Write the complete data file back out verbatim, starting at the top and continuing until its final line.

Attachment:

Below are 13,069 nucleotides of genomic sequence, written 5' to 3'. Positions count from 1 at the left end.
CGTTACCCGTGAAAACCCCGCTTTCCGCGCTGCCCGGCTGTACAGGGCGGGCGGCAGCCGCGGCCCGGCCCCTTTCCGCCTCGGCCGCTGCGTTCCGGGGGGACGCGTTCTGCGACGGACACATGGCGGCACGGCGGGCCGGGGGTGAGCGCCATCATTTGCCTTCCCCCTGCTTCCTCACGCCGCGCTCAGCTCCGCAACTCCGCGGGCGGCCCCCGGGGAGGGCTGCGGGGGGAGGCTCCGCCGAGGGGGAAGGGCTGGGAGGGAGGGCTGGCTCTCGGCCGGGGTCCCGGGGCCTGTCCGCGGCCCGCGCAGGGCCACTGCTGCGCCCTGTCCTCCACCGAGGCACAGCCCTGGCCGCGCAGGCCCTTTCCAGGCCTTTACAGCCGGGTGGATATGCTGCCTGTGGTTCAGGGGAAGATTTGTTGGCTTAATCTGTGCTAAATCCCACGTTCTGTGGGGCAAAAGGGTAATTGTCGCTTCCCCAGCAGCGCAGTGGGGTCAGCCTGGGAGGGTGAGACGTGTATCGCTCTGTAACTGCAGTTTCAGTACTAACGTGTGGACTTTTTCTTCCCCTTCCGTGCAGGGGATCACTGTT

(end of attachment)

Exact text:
Below are 13,069 nucleotides of genomic sequence, written 5' to 3'. Positions count from 1 at the left end.
CGTTACCCGTGAAAACCCCGCTTTCCGCGCTGCCCGGCTGTACAGGGCGGGCGGCAGCCGCGGCCCGGCCCCTTTCCGCCTCGGCCGCTGCGTTCCGGGGGGACGCGTTCTGCGACGGACACATGGCGGCACGGCGGGCCGGGGGTGAGCGCCATCATTTGCCTTCCCCCTGCTTCCTCACGCCGCGCTCAGCTCCGCAACTCCGCGGGCGGCCCCCGGGGAGGGCTGCGGGGGGAGGCTCCGCCGAGGGGGAAGGGCTGGGAGGGAGGGCTGGCTCTCGGCCGGGGTCCCGGGGCCTGTCCGCGGCCCGCGCAGGGCCACTGCTGCGCCCTGTCCTCCACCGAGGCACAGCCCTGGCCGCGCAGGCCCTTTCCAGGCCTTTACAGCCGGGTGGATATGCTGCCTGTGGTTCAGGGGAAGATTTGTTGGCTTAATCTGTGCTAAATCCCACGTTCTGTGGGGCAAAAGGGTAATTGTCGCTTCCCCAGCAGCGCAGTGGGGTCAGCCTGGGAGGGTGAGACGTGTATCGCTCTGTAACTGCAGTTTCAGTACTAACGTGTGGACTTTTTCTTCCCCTTCCGTGCAGGGGATCACTGTT